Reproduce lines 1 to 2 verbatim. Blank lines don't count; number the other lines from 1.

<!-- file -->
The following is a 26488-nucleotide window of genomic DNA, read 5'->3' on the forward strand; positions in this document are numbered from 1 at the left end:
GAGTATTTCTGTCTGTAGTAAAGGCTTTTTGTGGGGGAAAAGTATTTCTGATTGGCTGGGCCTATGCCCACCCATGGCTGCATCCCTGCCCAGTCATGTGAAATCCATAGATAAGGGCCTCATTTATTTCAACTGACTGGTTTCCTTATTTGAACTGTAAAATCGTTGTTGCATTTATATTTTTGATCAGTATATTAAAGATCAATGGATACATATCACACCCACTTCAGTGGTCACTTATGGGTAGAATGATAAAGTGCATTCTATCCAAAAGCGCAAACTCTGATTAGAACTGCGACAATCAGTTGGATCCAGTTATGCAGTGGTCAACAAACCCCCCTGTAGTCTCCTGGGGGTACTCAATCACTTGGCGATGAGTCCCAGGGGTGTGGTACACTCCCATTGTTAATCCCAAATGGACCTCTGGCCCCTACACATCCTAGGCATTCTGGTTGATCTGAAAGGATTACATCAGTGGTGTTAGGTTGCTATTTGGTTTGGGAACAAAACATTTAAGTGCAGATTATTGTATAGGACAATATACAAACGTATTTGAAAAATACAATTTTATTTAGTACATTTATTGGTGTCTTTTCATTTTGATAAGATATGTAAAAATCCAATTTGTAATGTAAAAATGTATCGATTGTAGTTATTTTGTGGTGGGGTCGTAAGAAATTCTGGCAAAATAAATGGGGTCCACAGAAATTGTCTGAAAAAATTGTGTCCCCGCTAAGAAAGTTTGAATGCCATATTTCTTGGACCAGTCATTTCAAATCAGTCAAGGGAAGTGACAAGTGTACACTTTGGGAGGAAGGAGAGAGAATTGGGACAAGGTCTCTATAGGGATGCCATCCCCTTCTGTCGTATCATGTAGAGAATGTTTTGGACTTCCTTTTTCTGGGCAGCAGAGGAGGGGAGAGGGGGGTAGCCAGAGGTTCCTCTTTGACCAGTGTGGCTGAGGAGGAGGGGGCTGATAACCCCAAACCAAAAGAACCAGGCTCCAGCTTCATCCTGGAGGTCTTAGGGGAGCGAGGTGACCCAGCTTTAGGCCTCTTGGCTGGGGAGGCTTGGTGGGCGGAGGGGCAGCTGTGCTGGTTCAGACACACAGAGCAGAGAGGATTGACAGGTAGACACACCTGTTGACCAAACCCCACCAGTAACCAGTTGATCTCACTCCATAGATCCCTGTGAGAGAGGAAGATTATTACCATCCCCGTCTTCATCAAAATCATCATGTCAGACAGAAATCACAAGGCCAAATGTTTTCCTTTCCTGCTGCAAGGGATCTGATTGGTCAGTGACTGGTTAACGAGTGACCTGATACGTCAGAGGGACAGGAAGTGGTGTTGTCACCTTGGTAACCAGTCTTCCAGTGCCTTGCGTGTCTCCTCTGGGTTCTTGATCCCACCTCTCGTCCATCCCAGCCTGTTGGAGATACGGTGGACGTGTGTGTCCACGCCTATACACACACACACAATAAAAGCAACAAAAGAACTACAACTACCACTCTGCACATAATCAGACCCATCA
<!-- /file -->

The following is a 26488-nucleotide window of genomic DNA, read 5'->3' on the forward strand; positions in this document are numbered from 1 at the left end:
GAGTATTTCTGTCTGTAGTAAAGGCTTTTTGTGGGGGAAAAGTATTTCTGATTGGCTGGGCCTATGCCCACCCATGGCTGCATCCCTGCCCAGTCATGTGAAATCCATAGATAAGGGCCTCATTTATTTCAACTGACTGGTTTCCTTATTTGAACTGTAAAATCGTTGTTGCATTTATATTTTTGATCAGTATATTAAAGATCAATGGATACATATCACACCCACTTCAGTGGTCACTTATGGGTAGAATGATAAAGTGCATTCTATCCAAAAGCGCAAACTCTGATTAGAACTGCGACAATCAGTTGGATCCAGTTATGCAGTGGTCAACAAACCCCCCTGTAGTCTCCTGGGGGTACTCAATCACTTGGCGATGAGTCCCAGGGGTGTGGTACACTCCCATTGTTAATCCCAAATGGACCTCTGGCCCCTACACATCCTAGGCATTCTGGTTGATCTGAAAGGATTACATCAGTGGTGTTAGGTTGCTATTTGGTTTGGGAACAAAACATTTAAGTGCAGATTATTGTATAGGACAATATACAAACGTATTTGAAAAATACAATTTTATTTAGTACATTTATTGGTGTCTTTTCATTTTGATAAGATATGTAAAAATCCAATTTGTAATGTAAAAATGTATCGATTGTAGTTATTTTGTGGTGGGGTCGTAAGAAATTCTGGCAAAATAAATGGGGTCCACAGAAATTGTCTGAAAAAATTGTGTCCCCGCTAAGAAAGTTTGAATGCCATATTTCTTGGACCAGTCATTTCAAATCAGTCAAGGGAAGTGACAAGTGTACACTTTGGGAGGAAGGAGAGAGAATTGGGACAAGGTCTCTATAGGGATGCCATCCCCTTCTGTCGTATCATGTAGAGAATGTTTTGGACTTCCTTTTTCTGGGCAGCAGAGGAGGGGAGAGGGGGGTAGCCAGAGGTTCCTCTTTGACCAGTGTGGCTGAGGAGGAGGGGGCTGATAACCCCAAACCAAAAGAACCAGGCTCCAGCTTCATCCTGGAGGTCTTAGGGGAGCGAGGTGACCCAGCTTTAGGCCTCTTGGCTGGGGAGGCTTGGTGGGCGGAGGGGCAGCTGTGCTGGTTCAGACACACAGAGCAGAGAGGATTGACAGGTAGACACACCTGTTGACCAAACCCCACCAGTAACCAGTTGATCTCACTCCATAGATCCCTGTGAGAGAGGAAGATTATTACCATCCCCGTCTTCATCAAAATCATCATGTCAGACAGAAATCACAAGGCCAAATGTTTTCCTTTCCTGCTGCAAGGGATCTGATTGGTCAGTGACTGGTTAACGAGTGACCTGATACGTCAGAGGGACAGGAAGTGGTGTTGTCACCTTGGTAACCAGTCTTCCAGTGCCTTGCGTGTCTCCTCTGGGTTCTTGATCCCACCTCTCGTCCATCCCAGCCTGTTGGAGATACGGTGGACGTGTGTGTCCACGCCTATACACACACACACAATAAAAGCAACAAAAGAACTACAACTACCACTCTGCACATAATCAGACCCATCA